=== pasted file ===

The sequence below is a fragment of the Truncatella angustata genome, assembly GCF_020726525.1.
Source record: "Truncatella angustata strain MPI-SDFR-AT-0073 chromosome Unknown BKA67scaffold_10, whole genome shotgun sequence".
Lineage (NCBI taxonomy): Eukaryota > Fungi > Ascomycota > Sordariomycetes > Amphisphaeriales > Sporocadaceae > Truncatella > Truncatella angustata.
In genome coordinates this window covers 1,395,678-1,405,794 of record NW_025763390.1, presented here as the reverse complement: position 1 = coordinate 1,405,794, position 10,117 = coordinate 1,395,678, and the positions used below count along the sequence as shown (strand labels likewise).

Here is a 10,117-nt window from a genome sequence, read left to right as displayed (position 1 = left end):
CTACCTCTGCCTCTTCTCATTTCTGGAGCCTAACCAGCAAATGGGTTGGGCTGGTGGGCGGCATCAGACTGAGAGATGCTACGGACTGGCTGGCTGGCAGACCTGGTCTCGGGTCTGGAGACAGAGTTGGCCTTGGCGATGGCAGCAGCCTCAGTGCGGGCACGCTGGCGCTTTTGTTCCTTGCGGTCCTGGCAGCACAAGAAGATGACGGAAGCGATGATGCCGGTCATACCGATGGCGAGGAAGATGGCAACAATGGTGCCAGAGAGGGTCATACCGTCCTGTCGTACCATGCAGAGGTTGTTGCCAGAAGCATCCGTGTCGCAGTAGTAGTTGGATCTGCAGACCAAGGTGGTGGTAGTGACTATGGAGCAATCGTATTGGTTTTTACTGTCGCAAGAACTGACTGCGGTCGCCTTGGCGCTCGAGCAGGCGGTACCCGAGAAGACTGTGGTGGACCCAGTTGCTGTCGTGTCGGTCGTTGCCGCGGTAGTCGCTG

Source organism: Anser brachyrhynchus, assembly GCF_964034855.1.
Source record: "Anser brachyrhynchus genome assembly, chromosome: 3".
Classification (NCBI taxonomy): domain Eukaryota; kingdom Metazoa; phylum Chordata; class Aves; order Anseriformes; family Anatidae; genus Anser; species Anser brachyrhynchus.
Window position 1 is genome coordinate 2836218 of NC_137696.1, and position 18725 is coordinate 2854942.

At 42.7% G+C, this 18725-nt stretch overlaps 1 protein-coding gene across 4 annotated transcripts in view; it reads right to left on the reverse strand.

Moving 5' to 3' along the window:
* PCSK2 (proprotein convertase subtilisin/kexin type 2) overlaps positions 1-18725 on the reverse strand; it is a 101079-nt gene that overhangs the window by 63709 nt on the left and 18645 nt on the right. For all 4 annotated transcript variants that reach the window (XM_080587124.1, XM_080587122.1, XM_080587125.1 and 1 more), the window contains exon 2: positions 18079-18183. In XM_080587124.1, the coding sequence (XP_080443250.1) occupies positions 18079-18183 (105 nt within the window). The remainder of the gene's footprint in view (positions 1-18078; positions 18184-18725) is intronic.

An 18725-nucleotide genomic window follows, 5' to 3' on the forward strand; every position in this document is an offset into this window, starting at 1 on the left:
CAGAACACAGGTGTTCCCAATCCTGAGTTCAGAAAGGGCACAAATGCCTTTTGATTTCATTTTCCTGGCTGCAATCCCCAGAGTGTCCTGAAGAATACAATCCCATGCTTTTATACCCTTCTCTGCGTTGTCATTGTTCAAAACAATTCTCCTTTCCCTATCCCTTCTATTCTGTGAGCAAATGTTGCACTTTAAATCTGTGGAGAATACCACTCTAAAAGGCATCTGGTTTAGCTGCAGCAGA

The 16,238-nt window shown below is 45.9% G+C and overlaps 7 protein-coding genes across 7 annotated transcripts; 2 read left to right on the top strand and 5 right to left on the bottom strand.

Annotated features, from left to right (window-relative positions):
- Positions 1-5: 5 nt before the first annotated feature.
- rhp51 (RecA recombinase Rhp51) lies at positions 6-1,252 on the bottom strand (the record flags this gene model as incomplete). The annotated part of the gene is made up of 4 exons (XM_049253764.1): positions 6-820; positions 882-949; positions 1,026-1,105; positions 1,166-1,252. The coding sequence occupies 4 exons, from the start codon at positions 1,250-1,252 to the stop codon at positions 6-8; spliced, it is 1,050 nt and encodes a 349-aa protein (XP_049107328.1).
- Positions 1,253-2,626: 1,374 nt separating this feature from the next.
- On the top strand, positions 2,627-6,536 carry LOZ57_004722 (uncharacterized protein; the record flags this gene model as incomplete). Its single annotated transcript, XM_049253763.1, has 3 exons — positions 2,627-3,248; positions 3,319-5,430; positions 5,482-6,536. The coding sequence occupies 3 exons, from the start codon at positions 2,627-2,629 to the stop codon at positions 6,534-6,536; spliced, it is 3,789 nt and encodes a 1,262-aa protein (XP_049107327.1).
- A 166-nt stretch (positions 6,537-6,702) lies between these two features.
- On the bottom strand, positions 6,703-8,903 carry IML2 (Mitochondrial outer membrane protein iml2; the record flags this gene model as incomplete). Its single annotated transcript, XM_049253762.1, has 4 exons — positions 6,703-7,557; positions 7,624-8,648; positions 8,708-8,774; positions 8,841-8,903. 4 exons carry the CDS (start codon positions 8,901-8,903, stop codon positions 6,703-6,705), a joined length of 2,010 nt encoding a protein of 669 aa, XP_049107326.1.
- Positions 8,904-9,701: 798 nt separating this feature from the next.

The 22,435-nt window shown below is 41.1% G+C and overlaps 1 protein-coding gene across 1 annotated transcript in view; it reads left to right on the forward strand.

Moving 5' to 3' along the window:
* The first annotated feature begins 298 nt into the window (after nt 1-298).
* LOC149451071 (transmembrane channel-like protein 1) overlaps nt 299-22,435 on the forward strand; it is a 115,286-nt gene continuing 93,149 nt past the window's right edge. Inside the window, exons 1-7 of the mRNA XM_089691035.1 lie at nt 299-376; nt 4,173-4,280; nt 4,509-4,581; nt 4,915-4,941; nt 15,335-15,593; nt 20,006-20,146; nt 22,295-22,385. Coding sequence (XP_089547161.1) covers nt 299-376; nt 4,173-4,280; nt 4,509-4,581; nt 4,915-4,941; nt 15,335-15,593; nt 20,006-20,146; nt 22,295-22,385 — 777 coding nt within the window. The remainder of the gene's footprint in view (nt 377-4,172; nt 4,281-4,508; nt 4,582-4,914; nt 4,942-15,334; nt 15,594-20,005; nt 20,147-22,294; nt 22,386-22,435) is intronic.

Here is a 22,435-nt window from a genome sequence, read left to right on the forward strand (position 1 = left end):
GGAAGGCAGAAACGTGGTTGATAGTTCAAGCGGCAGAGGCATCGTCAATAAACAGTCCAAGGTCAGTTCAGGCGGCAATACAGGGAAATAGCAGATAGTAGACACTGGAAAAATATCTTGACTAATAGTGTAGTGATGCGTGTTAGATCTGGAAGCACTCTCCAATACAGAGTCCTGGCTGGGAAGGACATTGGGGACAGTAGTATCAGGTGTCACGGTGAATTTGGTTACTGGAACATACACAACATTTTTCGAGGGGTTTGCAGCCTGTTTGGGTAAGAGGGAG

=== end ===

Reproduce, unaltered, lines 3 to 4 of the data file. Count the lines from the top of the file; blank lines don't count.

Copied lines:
Lineage (NCBI taxonomy): Eukaryota > Fungi > Ascomycota > Sordariomycetes > Amphisphaeriales > Sporocadaceae > Truncatella > Truncatella angustata.
In genome coordinates this window covers 1,395,678-1,405,794 of record NW_025763390.1, presented here as the reverse complement: position 1 = coordinate 1,405,794, position 10,117 = coordinate 1,395,678, and the positions used below count along the sequence as shown (strand labels likewise).